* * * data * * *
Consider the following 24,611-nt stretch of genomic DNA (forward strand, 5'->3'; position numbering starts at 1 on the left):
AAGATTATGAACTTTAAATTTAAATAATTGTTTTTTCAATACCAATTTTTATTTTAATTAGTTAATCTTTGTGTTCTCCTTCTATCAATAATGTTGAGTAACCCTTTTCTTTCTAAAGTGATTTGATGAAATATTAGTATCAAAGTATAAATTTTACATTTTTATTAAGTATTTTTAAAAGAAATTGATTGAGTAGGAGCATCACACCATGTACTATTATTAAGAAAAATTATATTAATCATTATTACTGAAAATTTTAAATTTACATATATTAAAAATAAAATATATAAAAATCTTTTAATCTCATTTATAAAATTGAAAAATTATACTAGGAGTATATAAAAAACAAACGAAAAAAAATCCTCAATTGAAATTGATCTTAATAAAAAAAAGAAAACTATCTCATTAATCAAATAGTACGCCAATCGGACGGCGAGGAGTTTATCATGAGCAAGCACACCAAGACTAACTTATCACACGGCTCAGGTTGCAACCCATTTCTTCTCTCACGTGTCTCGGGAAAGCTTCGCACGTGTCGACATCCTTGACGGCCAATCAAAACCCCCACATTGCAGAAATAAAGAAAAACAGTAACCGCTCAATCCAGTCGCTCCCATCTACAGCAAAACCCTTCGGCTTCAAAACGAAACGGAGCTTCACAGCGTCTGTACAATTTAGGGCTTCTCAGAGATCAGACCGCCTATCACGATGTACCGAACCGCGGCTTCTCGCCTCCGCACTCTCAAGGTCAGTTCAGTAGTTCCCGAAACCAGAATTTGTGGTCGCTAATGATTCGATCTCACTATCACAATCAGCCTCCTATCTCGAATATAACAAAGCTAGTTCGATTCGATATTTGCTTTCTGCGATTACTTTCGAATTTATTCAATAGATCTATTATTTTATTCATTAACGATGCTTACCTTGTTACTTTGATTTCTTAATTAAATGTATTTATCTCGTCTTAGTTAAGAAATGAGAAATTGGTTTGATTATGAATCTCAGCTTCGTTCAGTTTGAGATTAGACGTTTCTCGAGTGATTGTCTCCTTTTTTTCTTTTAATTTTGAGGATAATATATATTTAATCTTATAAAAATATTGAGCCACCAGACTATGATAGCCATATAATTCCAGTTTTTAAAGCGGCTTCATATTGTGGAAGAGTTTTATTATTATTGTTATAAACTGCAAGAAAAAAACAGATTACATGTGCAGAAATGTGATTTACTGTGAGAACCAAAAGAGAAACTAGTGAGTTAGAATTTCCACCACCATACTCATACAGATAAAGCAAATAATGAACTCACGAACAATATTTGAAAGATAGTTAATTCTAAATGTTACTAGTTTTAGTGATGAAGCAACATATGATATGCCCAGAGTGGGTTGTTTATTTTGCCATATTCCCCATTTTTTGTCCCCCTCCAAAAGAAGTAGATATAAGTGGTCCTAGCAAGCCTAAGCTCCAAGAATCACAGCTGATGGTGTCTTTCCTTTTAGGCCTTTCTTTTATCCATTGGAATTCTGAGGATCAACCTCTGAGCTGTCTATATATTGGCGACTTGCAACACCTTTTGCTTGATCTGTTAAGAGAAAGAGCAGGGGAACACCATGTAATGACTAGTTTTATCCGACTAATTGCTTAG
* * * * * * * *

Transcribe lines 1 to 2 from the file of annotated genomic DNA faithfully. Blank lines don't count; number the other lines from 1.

Consider the following 24,611-nt stretch of genomic DNA (forward strand, 5'->3'; position numbering starts at 1 on the left):
AAGATTATGAACTTTAAATTTAAATAATTGTTTTTTCAATACCAATTTTTATTTTAATTAGTTAATCTTTGTGTTCTCCTTCTATCAATAATGTTGAGTAACCCTTTTCTTTCTAAAGTGATTTGATGAAATATTAGTATCAAAGTATAAATTTTACATTTTTATTAAGTATTTTTAAAAGAAATTGATTGAGTAGGAGCATCACACCATGTACTATTATTAAGAAAAATTATATTAATCATTATTACTGAAAATTTTAAATTTACATATATTAAAAATAAAATATATAAAAATCTTTTAATCTCATTTATAAAATTGAAAAATTATACTAGGAGTATATAAAAAACAAACGAAAAAAAATCCTCAATTGAAATTGATCTTAATAAAAAAAAGAAAACTATCTCATTAATCAAATAGTACGCCAATCGGACGGCGAGGAGTTTATCATGAGCAAGCACACCAAGACTAACTTATCACACGGCTCAGGTTGCAACCCATTTCTTCTCTCACGTGTCTCGGGAAAGCTTCGCACGTGTCGACATCCTTGACGGCCAATCAAAACCCCCACATTGCAGAAATAAAGAAAAACAGTAACCGCTCAATCCAGTCGCTCCCATCTACAGCAAAACCCTTCGGCTTCAAAACGAAACGGAGCTTCACAGCGTCTGTACAATTTAGGGCTTCTCAGAGATCAGACCGCCTATCACGATGTACCGAACCGCGGCTTCTCGCCTCCGCACTCTCAAGGTCAGTTCAGTAGTTCCCGAAACCAGAATTTGTGGTCGCTAATGATTCGATCTCACTATCACAATCAGCCTCCTATCTCGAATATAACAAAGCTAGTTCGATTCGATATTTGCTTTCTGCGATTACTTTCGAATTTATTCAATAGATCTATTATTTTATTCATTAACGATGCTTACCTTGTTACTTTGATTTCTTAATTAAATGTATTTATCTCGTCTTAGTTAAGAAATGAGAAATTGGTTTGATTATGAATCTCAGCTTCGTTCAGTTTGAGATTAGACGTTTCTCGAGTGATTGTCTCCTTTTTTTCTTTTAATTTTGAGGATAATATATATTTAATCTTATAAAAATATTGAGCCACCAGACTATGATAGCCATATAATTCCAGTTTTTAAAGCGGCTTCATATTGTGGAAGAGTTTTATTATTATTGTTATAAACTGCAAGAAAAAAACAGATTACATGTGCAGAAATGTGATTTACTGTGAGAACCAAAAGAGAAACTAGTGAGTTAGAATTTCCACCACCATACTCATACAGATAAAGCAAATAATGAACTCACGAACAATATTTGAAAGATAGTTAATTCTAAATGTTACTAGTTTTAGTGATGAAGCAACATATGATATGCCCAGAGTGGGTTGTTTATTTTGCCATATTCCCCATTTTTTGTCCCCCTCCAAAAGAAGTAGATATAAGTGGTCCTAGCAAGCCTAAGCTCCAAGAATCACAGCTGATGGTGTCTTTCCTTTTAGGCCTTTCTTTTATCCATTGGAATTCTGAGGATCAACCTCTGAGCTGTCTATATATTGGCGACTTGCAACACCTTTTGCTTGATCTGTTAAGAGAAAGAGCAGGGGAACACCATGTAATGACTAGTTTTATCCGACTAATTGCTTAG